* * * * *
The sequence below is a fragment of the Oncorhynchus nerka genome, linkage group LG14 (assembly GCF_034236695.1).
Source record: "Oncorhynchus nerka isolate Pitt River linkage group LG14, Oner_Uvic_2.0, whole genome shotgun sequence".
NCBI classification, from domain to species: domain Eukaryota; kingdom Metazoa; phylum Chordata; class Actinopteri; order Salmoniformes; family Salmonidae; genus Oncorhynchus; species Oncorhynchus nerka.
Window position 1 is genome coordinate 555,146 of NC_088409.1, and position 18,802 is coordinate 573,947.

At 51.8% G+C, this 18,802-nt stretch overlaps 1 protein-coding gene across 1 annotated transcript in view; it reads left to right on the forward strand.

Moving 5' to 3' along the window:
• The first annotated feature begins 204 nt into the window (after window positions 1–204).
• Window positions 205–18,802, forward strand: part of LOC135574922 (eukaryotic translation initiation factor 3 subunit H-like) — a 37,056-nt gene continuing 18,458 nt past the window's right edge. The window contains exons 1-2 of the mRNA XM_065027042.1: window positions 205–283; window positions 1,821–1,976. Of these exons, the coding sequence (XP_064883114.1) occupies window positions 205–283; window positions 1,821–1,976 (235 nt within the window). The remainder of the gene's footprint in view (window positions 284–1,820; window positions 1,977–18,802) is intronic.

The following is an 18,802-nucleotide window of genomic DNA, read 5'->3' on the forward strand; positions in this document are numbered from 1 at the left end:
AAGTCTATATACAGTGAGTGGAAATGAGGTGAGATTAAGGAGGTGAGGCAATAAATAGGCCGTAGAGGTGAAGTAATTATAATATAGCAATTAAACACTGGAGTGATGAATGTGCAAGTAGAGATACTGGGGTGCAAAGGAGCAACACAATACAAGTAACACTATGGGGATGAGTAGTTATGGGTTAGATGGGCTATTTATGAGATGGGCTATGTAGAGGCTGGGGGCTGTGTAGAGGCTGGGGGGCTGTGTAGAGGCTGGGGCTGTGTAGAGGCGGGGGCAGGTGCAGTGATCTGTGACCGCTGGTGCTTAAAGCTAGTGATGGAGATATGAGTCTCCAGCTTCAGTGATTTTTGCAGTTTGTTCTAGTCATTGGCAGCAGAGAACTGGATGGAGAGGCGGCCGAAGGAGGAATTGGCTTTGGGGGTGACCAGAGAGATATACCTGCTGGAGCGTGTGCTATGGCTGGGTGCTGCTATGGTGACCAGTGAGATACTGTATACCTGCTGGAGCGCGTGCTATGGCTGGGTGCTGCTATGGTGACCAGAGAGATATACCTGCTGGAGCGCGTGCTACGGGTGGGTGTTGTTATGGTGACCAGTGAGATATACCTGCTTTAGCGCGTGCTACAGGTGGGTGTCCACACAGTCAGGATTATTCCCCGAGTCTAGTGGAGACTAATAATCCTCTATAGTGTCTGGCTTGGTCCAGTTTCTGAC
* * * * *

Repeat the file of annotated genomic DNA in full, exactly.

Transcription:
The sequence below is a fragment of the Oncorhynchus nerka genome, linkage group LG14 (assembly GCF_034236695.1).
Source record: "Oncorhynchus nerka isolate Pitt River linkage group LG14, Oner_Uvic_2.0, whole genome shotgun sequence".
NCBI classification, from domain to species: domain Eukaryota; kingdom Metazoa; phylum Chordata; class Actinopteri; order Salmoniformes; family Salmonidae; genus Oncorhynchus; species Oncorhynchus nerka.
Window position 1 is genome coordinate 555,146 of NC_088409.1, and position 18,802 is coordinate 573,947.

At 51.8% G+C, this 18,802-nt stretch overlaps 1 protein-coding gene across 1 annotated transcript in view; it reads left to right on the forward strand.

Moving 5' to 3' along the window:
• The first annotated feature begins 204 nt into the window (after window positions 1–204).
• Window positions 205–18,802, forward strand: part of LOC135574922 (eukaryotic translation initiation factor 3 subunit H-like) — a 37,056-nt gene continuing 18,458 nt past the window's right edge. The window contains exons 1-2 of the mRNA XM_065027042.1: window positions 205–283; window positions 1,821–1,976. Of these exons, the coding sequence (XP_064883114.1) occupies window positions 205–283; window positions 1,821–1,976 (235 nt within the window). The remainder of the gene's footprint in view (window positions 284–1,820; window positions 1,977–18,802) is intronic.

The following is an 18,802-nucleotide window of genomic DNA, read 5'->3' on the forward strand; positions in this document are numbered from 1 at the left end:
AAGTCTATATACAGTGAGTGGAAATGAGGTGAGATTAAGGAGGTGAGGCAATAAATAGGCCGTAGAGGTGAAGTAATTATAATATAGCAATTAAACACTGGAGTGATGAATGTGCAAGTAGAGATACTGGGGTGCAAAGGAGCAACACAATACAAGTAACACTATGGGGATGAGTAGTTATGGGTTAGATGGGCTATTTATGAGATGGGCTATGTAGAGGCTGGGGGCTGTGTAGAGGCTGGGGGGCTGTGTAGAGGCTGGGGCTGTGTAGAGGCGGGGGCAGGTGCAGTGATCTGTGACCGCTGGTGCTTAAAGCTAGTGATGGAGATATGAGTCTCCAGCTTCAGTGATTTTTGCAGTTTGTTCTAGTCATTGGCAGCAGAGAACTGGATGGAGAGGCGGCCGAAGGAGGAATTGGCTTTGGGGGTGACCAGAGAGATATACCTGCTGGAGCGTGTGCTATGGCTGGGTGCTGCTATGGTGACCAGTGAGATACTGTATACCTGCTGGAGCGCGTGCTATGGCTGGGTGCTGCTATGGTGACCAGAGAGATATACCTGCTGGAGCGCGTGCTACGGGTGGGTGTTGTTATGGTGACCAGTGAGATATACCTGCTTTAGCGCGTGCTACAGGTGGGTGTCCACACAGTCAGGATTATTCCCCGAGTCTAGTGGAGACTAATAATCCTCTATAGTGTCTGGCTTGGTCCAGTTTCTGAC